The novel’s thematic core revolves around understand the human suffering that has plagued this blue collar town for what seems like forever, how hard working people with good intentions have become tied to generations of hardship and a few bright moments amidst a pall of degradation and suffering. While Littlejohn’s own quest for peace in the wake of his wife and unborn child’s senseless murder provides a focus, Coffin Country taps a more mythic lodestar to follow from start to finish.


This novel could not have been written without using techniques and approaches from various genres, from fantasy to mystery to crime and horror and fringes of science fiction. But the story is 110% Braunbeck. His characters are flawed and compelling as any in fiction today. Part of the reason he’s earned a reputation for well-rounded and rich characters has been applying emotionally-driven acting techniques to his fiction. For a decade, Braunbeck performed in summer stock and dinner theatre. While always a “technical” actor, working from the outside to find the character he was playing, Braunbeck also found himself working with “method” actors, those that practiced a system of acting created my Russian author and actor Constantin Sergeyevich Stanislavsky. In a nutshell, method actors find the emotions of their characters within themselves, reliving and feeling their own pain, joy, love and hate and use them as the fuel for the character’s emotions. While he never used it for his acting, Braunbeck found this approach to creating characters integral to his fiction.

I still approach characterization — especially during the early stages of a story or novel — from a technical starting point, but almost always fall back on Stanislavsky’s Method when it comes time to add emotional depth and authenticity to whichever character is coming to life on the page — and I won’t commit a single word to the page until said character is someone I recognize as an old friend.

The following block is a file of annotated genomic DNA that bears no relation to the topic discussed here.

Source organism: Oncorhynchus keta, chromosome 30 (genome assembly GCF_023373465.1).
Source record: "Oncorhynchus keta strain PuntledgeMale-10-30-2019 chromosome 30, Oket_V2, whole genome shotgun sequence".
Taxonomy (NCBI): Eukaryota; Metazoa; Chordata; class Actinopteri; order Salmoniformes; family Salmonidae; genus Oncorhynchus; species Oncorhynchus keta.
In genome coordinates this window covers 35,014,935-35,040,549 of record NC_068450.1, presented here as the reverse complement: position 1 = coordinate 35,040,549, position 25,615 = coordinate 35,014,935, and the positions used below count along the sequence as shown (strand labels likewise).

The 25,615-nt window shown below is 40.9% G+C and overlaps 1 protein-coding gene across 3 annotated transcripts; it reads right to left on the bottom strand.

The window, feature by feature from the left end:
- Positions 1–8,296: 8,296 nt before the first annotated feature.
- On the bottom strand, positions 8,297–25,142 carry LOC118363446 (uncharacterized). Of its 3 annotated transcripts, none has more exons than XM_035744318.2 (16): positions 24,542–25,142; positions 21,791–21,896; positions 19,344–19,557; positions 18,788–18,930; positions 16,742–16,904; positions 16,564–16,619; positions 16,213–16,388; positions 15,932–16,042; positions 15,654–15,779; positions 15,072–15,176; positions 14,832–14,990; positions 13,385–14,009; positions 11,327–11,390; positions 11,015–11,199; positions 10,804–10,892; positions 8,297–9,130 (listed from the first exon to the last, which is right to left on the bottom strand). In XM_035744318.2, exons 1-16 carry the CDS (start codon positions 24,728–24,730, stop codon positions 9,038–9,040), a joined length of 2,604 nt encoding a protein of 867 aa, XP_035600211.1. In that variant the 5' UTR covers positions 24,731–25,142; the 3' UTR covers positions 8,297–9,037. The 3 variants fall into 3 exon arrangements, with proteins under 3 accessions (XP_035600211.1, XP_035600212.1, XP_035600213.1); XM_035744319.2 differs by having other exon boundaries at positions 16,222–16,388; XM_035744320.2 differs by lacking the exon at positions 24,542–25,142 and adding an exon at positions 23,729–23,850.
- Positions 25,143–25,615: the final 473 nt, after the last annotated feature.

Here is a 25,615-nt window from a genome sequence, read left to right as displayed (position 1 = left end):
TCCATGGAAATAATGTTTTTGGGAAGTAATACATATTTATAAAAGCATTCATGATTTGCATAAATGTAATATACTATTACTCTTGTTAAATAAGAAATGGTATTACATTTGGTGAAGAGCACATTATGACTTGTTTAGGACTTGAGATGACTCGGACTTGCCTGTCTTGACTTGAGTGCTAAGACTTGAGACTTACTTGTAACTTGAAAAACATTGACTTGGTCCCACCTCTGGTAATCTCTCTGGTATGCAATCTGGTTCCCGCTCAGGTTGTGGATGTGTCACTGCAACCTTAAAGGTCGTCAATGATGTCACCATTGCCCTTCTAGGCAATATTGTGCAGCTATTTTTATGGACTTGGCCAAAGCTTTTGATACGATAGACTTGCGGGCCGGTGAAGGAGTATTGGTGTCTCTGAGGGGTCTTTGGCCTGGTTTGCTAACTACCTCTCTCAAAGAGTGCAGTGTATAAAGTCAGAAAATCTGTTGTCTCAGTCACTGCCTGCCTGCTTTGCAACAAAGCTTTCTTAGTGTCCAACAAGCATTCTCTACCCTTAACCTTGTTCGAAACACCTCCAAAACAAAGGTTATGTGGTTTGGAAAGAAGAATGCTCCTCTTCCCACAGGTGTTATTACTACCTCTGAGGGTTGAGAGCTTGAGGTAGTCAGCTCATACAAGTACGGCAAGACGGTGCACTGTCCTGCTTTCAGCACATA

That theatrical resonance is ever present in Braunbeck’s work and has led to his short story “Rami Temporalis” being made into a short film (see And it has permeated all of the characters in Coffin County, including the dreaded Hoopsticks. To help market the novel, Braunbeck relied on his training as an actor to create a powerful and dark book trailer for Coffin County, reading a selection of the work from the perspective of Hoopsticks. It is available on Youtube. Warning. This book trailer may be disturbing to some viewers.

This visceral snippet introduces the reader to the horror and mystery that needs to be unveiled and understood, if not solved, at the heart of the novel. Who is Hoopsticks and why has this city become the playground for torment for over two hundred years? To reach this heart, Braunebeck employs cross-genre techniques, exploring their connections as part of his novel’s progress, leading to a powerful and mythic convergence.

Gary Braunbeck’s Coffin County is a well crafted, readable, yet unconventional novel that crosses genre lines with ease. If you crave a dark tale that will challenge you, one that offers more than tropes and old conventions and seeks instead to find connection between varying schools of fiction, then add Coffin County to your book pile. You may be terrified, but you won’t be disappointed.

-Special thanks to Mr. Braunbeck who provided the quotes used above.